This situation marked a shift from a theory of punishment, which was common during the time, to a theory of deterrence10. Courts advanced deterrence rationale by asserting that it was easier to punish a corporate entity as a whole, rather than individuals who at times remained anonymous or whose level of culpability in the crime could not be ascertained as Croall reveals11. Currently, the main rule focuses on corporate liability where a corporation is liable for crimes committed by its officers when they act within their scope of employment and at least to benefit the corporation. However, it is also accepted that many agents act to benefit themselves.

Therefore, a doctrine of benefiting the corporation has been relaxed to make it unnecessary for the employee to benefit the corporation for shared liability or mutual crime to be proven. According to Shover and Wright, this situation consequently shows that a corporate entity can be held liable for the criminal actions of its agents, regardless of their position in the hierarchy of the organization or their intention12.

The Impact of Corporate Crime on the Society and Individuals

Even though corporate crime receives less attention than it is required, its impact on society is widespread and more consequential than other crimes. The reason why corporate crime has more impact than other crimes is partly due to the costs that are incurred and partly due to the ripple effects that such crimes can have on the business and individuals. According to Khanna, the cost of corporate crimes exceeds that of all thefts, arsons, burglaries, and robbery put together13.

For instance, while the costs of burglary and robbery were reported at USD$3.8 billion in 2003, the overheads of white-collar crime were estimated to exceed several hundred billion dollars14. Further, other indirect costs of corporate crimes such as price-fixing, pollution, and faulty products among other crimes have been estimated to exceed USD$3 trillion. Such high costs can spell doom to many organizations, which end up closing their businesses. The situation leads to loss of employment and investor money for hundreds of otherwise innocent members of society15. To put the gravity of the cost and consequences of corporate crime on society, it is important to discuss some of the cases that have had serious impacts in the past.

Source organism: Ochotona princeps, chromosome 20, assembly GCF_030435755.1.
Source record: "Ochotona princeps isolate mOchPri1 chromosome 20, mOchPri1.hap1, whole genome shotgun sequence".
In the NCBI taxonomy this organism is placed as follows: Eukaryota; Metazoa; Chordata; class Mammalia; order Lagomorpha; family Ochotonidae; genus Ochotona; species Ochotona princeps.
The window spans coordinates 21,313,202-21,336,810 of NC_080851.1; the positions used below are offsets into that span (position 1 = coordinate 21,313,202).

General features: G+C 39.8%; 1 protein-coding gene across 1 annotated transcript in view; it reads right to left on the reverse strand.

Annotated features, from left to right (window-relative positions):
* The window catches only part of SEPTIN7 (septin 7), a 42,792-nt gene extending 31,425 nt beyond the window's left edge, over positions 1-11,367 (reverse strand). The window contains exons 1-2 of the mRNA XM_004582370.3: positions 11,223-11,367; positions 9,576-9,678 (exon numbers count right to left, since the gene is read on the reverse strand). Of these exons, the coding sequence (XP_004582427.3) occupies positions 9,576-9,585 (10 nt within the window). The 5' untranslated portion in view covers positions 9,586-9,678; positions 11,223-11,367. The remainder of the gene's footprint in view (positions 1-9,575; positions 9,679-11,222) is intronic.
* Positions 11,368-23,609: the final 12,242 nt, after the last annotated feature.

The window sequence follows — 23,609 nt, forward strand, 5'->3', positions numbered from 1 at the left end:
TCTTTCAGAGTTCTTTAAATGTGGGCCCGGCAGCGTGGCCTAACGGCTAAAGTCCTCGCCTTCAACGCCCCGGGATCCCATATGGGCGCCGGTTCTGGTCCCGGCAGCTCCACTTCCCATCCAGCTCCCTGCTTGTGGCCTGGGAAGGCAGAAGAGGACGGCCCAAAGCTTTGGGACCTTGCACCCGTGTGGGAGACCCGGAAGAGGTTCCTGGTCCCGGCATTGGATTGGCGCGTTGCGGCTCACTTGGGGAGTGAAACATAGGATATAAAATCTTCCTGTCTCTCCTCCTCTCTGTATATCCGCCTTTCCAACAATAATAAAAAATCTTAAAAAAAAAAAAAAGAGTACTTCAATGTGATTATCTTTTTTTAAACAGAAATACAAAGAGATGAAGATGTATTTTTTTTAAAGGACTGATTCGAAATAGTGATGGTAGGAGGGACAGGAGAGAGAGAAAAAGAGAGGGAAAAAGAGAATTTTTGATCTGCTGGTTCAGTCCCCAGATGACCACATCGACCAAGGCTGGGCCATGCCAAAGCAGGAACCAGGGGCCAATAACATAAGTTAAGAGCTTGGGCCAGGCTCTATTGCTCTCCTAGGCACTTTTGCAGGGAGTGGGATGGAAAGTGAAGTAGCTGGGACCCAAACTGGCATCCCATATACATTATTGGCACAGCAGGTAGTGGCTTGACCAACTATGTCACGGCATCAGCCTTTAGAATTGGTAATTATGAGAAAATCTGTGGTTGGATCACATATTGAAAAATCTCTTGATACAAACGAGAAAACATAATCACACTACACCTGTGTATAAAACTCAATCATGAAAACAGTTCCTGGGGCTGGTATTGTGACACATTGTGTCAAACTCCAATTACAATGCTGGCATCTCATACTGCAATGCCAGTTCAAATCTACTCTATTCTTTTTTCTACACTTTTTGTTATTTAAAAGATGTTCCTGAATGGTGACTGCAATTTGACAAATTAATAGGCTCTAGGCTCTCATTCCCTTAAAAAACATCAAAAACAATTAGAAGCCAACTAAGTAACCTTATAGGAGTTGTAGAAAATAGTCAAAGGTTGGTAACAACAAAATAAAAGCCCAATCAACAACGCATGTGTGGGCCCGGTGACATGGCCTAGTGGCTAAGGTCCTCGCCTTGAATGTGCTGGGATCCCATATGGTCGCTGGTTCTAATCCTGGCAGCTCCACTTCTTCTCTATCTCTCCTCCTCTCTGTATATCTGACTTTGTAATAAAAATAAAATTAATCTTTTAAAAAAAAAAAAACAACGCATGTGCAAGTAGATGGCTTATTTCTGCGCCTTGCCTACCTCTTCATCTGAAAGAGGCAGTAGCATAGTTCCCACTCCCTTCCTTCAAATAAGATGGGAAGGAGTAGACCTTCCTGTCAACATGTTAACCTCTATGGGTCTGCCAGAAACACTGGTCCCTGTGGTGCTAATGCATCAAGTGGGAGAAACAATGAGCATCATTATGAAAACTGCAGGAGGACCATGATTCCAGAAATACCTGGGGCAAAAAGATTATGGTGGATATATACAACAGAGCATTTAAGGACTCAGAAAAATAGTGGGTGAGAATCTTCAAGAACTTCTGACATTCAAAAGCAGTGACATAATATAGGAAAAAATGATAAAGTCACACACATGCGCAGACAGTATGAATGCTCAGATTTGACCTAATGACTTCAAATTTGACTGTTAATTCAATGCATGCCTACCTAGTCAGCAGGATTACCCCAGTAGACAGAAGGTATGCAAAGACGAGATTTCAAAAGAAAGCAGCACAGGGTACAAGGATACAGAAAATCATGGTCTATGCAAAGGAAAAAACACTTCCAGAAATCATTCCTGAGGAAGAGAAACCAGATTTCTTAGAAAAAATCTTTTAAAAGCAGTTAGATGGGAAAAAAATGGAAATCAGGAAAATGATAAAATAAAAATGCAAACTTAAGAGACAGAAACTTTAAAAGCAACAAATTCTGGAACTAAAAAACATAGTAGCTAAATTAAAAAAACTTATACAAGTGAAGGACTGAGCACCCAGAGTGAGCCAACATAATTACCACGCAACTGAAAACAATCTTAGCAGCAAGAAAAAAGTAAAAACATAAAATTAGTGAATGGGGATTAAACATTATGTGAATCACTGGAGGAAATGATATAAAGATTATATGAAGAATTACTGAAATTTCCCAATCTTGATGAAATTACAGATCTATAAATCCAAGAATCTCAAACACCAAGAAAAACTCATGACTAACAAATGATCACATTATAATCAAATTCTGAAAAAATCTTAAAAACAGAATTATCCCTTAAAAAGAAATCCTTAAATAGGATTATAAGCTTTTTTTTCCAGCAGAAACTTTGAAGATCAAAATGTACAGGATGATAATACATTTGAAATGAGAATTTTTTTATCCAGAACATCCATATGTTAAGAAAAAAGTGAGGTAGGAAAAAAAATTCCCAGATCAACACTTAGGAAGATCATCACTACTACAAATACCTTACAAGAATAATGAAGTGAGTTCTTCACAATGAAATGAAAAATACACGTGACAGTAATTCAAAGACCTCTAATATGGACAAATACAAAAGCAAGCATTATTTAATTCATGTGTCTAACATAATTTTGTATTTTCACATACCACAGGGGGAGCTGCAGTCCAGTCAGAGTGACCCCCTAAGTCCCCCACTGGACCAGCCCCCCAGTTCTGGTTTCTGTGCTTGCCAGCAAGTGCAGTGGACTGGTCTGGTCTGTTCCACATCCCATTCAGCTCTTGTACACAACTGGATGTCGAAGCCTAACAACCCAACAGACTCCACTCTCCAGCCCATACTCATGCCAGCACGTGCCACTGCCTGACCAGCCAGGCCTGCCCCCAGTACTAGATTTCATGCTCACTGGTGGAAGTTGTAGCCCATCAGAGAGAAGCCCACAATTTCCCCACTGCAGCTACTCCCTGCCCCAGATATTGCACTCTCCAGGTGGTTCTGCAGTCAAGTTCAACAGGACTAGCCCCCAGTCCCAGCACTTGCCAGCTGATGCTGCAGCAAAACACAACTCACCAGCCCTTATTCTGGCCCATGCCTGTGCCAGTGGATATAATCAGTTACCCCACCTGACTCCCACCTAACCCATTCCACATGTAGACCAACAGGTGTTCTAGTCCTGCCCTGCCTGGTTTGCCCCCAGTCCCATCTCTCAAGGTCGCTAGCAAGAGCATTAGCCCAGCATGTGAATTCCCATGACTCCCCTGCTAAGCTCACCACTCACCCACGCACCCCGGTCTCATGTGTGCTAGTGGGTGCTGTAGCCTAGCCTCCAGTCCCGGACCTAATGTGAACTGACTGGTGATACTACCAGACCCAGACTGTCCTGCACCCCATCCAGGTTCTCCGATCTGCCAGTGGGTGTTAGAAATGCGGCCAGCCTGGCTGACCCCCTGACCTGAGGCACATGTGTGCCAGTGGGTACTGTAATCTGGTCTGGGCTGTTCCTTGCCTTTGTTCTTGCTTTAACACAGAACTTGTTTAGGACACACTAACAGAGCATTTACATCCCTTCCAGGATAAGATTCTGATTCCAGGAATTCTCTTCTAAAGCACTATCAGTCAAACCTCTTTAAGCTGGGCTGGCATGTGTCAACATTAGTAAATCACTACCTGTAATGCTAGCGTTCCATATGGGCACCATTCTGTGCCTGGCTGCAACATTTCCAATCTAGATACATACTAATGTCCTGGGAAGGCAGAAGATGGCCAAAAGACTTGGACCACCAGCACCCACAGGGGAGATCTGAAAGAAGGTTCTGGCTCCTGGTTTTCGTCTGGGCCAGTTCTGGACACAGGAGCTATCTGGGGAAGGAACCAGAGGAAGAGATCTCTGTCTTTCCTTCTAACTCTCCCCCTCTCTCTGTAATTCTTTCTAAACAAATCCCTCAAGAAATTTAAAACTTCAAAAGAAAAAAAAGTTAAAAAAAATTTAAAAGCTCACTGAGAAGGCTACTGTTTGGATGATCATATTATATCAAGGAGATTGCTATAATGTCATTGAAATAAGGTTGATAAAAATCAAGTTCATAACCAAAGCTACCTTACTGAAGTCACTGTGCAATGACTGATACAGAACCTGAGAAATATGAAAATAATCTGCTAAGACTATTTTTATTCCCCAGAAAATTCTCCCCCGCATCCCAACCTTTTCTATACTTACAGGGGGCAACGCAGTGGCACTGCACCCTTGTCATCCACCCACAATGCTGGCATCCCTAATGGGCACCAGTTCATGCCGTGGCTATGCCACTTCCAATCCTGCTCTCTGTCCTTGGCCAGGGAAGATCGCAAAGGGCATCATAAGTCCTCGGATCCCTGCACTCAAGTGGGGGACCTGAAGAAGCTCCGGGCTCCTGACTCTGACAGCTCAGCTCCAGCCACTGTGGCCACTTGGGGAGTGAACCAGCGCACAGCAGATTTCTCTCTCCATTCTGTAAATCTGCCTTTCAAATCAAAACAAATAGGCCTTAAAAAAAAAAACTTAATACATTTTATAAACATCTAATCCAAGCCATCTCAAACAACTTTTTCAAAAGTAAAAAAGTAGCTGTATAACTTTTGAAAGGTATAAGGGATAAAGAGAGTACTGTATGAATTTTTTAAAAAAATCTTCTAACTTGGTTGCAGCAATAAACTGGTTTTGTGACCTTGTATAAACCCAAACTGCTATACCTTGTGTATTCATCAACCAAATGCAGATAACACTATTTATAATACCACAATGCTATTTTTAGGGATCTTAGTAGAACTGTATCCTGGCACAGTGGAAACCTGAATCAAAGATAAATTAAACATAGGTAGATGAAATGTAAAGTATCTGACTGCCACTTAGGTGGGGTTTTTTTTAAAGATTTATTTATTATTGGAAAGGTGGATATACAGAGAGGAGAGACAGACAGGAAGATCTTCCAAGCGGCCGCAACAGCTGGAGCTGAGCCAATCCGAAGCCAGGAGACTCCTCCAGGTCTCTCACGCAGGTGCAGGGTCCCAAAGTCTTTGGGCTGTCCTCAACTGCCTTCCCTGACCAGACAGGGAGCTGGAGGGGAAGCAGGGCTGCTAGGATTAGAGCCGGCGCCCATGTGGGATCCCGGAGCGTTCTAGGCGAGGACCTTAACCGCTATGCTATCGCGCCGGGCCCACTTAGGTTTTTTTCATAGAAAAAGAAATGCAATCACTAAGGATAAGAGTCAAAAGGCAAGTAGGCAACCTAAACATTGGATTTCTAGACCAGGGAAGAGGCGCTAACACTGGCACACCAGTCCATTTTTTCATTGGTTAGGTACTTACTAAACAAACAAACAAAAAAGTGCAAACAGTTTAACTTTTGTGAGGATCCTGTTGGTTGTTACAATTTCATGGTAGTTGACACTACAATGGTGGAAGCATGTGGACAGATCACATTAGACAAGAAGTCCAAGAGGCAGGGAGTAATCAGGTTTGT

For instance, the damage awarded for Exxon Valdez following the oil spill of 11 million gallons of oil in 1989 was USD$4.5 billion. Further, as Nelken confirms, WorldCom’s 2002 bankruptcy of USD$103.4 billion and Enron’s USD$63.8 billion in 2001 are some of the largest cases in US history, which were followed by many criminal proceedings16. In Enron’s case alone, approximately US$800 million worth of employee pension and investments were lost17. The suffering of such employees is just a tip of what other employees and members of society undergo due to corporate crimes.

Corporate crimes and their consequences go unnoticed for a long due to technical and methodological problems in their detection. Many victims of such crimes are unaware of any harm since they cannot detect the crimes on their own. For instance, in some major frauds, environmental pollution, food adulteration, and other compromises on consumer products, victims are rarely aware of the harm because of such crimes18. However, the consequences of such crimes may be severe since they affect people directly and indirectly. For example, through embezzlement of funds, corporations find themselves with little money to run their affairs smoothly.

In this case, such organizations are forced to take measures of raising funds. This process can include passing the costs to consumers through hiked product prices and/or reducing some important operations. The situation leads to a compromise on the quality of products and services and/or laying off employees whose livelihood depends on the organization19. From the above scenario, it is evident that corporate crimes have serious consequences on individuals and society and hence the need to find ways of eliminating them.

Efforts of Curbing Corporate Crime

Efforts have been put to establish mechanisms that can be deployed to curb corporate crime. One of the major global economic dilemmas is on how to address corporate crimes that seem to be growing in terms of their frequency and impact on society.

They do not compromise any healthy business environment20. Previous efforts, including laws and statutes, have been put in place to address the problem with varying levels of success. In the 1970s and 80s, the US Congress passed many laws and statutes, for instance, the Racketeer Influenced and Corrupt Organizations Act (RICO), which was soon applied for white-collar crimes, although it was first intended for the mafia-related crime. Under the RICO Act, racketeering included misappropriation of finances, corruption, and parcel deceit among other offenses.